Wednesday, December 7, 2016

I Love When That Happens

I asked a friend, a Ryan Adams expert (my label, not his), for some advice. I wanted to listen to something I hadn't heard before. Adams has many records. I have four of them. I took a peek at what All Music had to say about the records I wasn't familiar with. My friend mentioned how he liked a lot of "29." All Music had this to say about "29":

"After opening with the title track's straight-up rewrite of the Grateful Dead's "Truckin'," it slides into a series of quiet, languid late-night confessionals that all barely register above a murmur. It's like Love Is Hell transported to a folk/country setting, then stripped not only of its sonic texture but also its songwriting skeleton. Apart from "29" and to a lesser extent "Carolina Rain" and "The Sadness," these songs meander with no direction. The songs on 29 never have energy and they always feel incomplete, lacking either a center or a sense of momentum, nor ever conjuring the alluringly weary melancholia that carried Love Is Hell. Instead, it's the first time Adams has sounded completely worn out and spent, bereaved of either the craft or hucksterism at the core of his work."


As it happens, at this past weekend's record show, someone had a copy of "29" for the right price, so I bought it and have been listening. This record is a beauty. Like my friend, I like a lot of it, with my least favorite tracks being the "Truckin'" rewrite and "The Sadness," both cited (kind of) as the better songs on the record. Strange how we hear music differently.

I will say this. "29" is not an upbeat record. But the songs are powerful. Not having "energy" and "sounding completely worn out" seem like unfair descriptions. Johnny Cash sounded worn out on his Nine Inch Nails cover and that is one of the more powerful songs of the last 25 years.

"29" may not be for everyone, but I was knocked over by some of Adams "confessionals." Two of them are here.

(h/t Zippy)

Tuesday, December 6, 2016

Monday, December 5, 2016

Keef On Keefin' On

It's December and rainy and chilly and Monday. These are just four my least favorite things. But, it's not like me to bring everybody down. ~ahem~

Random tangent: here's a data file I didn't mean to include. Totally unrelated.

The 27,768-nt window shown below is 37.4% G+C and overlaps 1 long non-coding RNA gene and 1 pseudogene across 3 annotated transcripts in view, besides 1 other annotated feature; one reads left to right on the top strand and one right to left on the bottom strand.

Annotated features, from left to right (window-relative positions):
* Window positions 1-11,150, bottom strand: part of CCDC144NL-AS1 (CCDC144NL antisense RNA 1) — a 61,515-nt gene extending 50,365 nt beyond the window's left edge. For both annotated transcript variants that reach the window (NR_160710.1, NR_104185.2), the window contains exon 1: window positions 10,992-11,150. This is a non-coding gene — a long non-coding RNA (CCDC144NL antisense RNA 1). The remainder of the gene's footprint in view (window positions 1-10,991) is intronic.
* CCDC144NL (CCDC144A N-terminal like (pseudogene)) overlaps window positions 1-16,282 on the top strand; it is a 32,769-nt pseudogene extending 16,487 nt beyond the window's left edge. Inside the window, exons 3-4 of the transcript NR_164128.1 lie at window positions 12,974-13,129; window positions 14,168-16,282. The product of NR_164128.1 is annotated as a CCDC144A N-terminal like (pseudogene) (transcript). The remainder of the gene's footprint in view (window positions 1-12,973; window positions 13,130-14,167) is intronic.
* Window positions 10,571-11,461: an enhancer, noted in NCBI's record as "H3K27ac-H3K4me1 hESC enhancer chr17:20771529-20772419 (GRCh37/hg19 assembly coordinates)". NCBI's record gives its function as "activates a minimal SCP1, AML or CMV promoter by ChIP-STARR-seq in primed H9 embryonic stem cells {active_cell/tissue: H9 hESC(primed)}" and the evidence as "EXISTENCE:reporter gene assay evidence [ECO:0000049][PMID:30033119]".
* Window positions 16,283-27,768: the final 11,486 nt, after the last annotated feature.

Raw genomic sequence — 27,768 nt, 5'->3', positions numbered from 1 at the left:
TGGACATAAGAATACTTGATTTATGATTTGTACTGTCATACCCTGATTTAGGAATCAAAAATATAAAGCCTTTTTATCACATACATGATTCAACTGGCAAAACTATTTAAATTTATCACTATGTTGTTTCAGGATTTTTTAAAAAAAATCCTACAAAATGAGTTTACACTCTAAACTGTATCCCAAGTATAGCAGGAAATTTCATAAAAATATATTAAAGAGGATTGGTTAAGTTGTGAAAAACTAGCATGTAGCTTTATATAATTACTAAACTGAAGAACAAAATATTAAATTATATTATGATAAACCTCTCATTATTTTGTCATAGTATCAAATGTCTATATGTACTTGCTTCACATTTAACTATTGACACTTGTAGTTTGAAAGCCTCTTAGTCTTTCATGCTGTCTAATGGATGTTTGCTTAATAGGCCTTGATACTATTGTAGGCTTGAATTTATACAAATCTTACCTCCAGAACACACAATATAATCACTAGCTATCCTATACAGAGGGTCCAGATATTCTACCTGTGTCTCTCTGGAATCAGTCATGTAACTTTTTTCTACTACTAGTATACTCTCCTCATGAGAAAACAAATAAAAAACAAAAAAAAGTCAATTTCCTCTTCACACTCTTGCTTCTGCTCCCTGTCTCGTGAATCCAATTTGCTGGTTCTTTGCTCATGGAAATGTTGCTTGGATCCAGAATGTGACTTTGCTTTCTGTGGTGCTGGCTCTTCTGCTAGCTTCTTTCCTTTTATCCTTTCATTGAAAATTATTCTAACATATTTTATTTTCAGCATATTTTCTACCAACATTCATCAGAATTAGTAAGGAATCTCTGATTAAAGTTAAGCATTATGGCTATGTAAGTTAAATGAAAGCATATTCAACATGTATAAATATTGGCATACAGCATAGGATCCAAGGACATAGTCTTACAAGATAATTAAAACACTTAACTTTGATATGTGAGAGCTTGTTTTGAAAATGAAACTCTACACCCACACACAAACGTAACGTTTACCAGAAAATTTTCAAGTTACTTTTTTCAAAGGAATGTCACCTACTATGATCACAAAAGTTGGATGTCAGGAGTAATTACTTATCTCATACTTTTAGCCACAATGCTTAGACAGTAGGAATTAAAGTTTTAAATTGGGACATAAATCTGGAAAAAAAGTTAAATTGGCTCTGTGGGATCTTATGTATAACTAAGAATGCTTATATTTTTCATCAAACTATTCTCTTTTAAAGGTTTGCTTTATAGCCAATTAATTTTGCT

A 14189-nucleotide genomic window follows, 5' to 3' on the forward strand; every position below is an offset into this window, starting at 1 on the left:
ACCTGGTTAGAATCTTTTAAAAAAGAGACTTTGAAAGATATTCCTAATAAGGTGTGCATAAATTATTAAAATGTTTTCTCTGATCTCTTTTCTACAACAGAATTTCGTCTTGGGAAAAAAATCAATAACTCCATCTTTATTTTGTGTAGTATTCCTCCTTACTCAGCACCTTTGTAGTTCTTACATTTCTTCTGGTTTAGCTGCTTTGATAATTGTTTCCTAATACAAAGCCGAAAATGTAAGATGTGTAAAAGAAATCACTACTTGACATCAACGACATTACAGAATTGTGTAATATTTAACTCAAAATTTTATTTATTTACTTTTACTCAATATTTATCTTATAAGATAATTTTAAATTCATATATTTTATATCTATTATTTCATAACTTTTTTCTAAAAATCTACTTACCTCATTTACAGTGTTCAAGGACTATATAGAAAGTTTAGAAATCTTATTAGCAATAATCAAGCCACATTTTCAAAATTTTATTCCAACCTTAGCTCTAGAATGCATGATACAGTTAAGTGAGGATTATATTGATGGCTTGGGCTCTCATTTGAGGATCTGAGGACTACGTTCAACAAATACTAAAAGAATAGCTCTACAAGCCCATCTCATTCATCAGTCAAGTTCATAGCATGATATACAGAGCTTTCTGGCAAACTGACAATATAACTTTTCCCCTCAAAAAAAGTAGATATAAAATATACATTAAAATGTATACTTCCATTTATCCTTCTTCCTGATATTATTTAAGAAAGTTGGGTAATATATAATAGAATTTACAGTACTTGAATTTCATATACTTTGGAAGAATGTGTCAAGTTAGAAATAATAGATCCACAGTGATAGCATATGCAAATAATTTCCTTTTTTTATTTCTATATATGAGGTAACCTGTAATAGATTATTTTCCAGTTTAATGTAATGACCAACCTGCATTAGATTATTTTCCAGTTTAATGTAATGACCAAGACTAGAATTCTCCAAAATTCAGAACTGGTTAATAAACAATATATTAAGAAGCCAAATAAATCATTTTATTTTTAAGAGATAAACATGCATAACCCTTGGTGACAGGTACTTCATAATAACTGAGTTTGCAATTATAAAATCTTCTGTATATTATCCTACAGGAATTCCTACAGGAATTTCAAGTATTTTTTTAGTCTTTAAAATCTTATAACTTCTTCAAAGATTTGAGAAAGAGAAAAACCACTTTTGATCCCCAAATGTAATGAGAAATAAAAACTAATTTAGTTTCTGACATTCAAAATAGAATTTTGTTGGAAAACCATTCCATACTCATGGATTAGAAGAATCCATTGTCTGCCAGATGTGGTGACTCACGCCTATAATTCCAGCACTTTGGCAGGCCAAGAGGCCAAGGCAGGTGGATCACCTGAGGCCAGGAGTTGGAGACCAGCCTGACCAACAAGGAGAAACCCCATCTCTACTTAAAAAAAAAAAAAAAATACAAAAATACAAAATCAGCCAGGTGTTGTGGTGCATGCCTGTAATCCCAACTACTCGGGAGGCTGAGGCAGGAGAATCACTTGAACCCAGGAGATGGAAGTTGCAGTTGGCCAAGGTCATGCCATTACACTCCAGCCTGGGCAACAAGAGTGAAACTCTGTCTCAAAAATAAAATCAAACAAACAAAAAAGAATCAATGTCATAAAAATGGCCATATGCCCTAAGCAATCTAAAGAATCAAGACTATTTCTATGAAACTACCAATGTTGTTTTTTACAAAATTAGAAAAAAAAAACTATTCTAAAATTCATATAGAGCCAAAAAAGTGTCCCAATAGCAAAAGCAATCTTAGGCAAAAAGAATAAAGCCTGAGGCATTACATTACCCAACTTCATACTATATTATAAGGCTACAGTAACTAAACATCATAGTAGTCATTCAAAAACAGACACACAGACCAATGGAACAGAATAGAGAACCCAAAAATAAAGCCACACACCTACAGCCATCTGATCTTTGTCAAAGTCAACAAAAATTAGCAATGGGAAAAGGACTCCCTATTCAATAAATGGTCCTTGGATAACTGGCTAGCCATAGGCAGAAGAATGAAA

Anyway, I woke up to this gorgeous Keith song in my head. It feels appropriate for today and it is certainly a high note of late career Stones.

Plus, I got nothin' else.

Friday, December 2, 2016

Rolling Stones Country: THE WEEKEND MIX

I found a post from 2013, written right about the time the Rolling Stones were about to go on tour. I go on for more than a bit about the same things I went on about just the other day while discussing their new blues record. I mention Jagger trying too hard to stay relevant, jacked up ticket costs, bad live performances, lousy production, age, etc.. But it wasn't all bad. The post, actually a Weekend Mix, ended this way.

"That said, here are a dozen of my favorite Stones songs from the albums that apparently suck. It should not go unnoticed that four and a half tunes are sung by Keith and four are from "Steel Wheels," a real diamond in the doody that is the Stones' 80's output. I'd also like to mention that anyone who dismisses "It's Only Rock & Roll," and especially "Black & Blue," just isn't listening."

This was the tracklist:

Love Is Strong
Hand Of Fate
Worried About You
All About You
The Worst
Can't Be Seen
Fingerprint File
Almost Hear You Sigh
Memory Motel
Hold Onto Your Hat
Slipping Away

I knew I wanted to put together a Stones mix, as an antidote to the dreck that is "Blue & Lonesome." A compilation of better blues tunes seemed too obvious. I thought of calling the mix "CBGB," but couldn't come up with one Stones bluegrass tune, at least real bluegrass. I decided on "Rolling Stones Country," which covers a lot of ground while not really straying too far from the theme.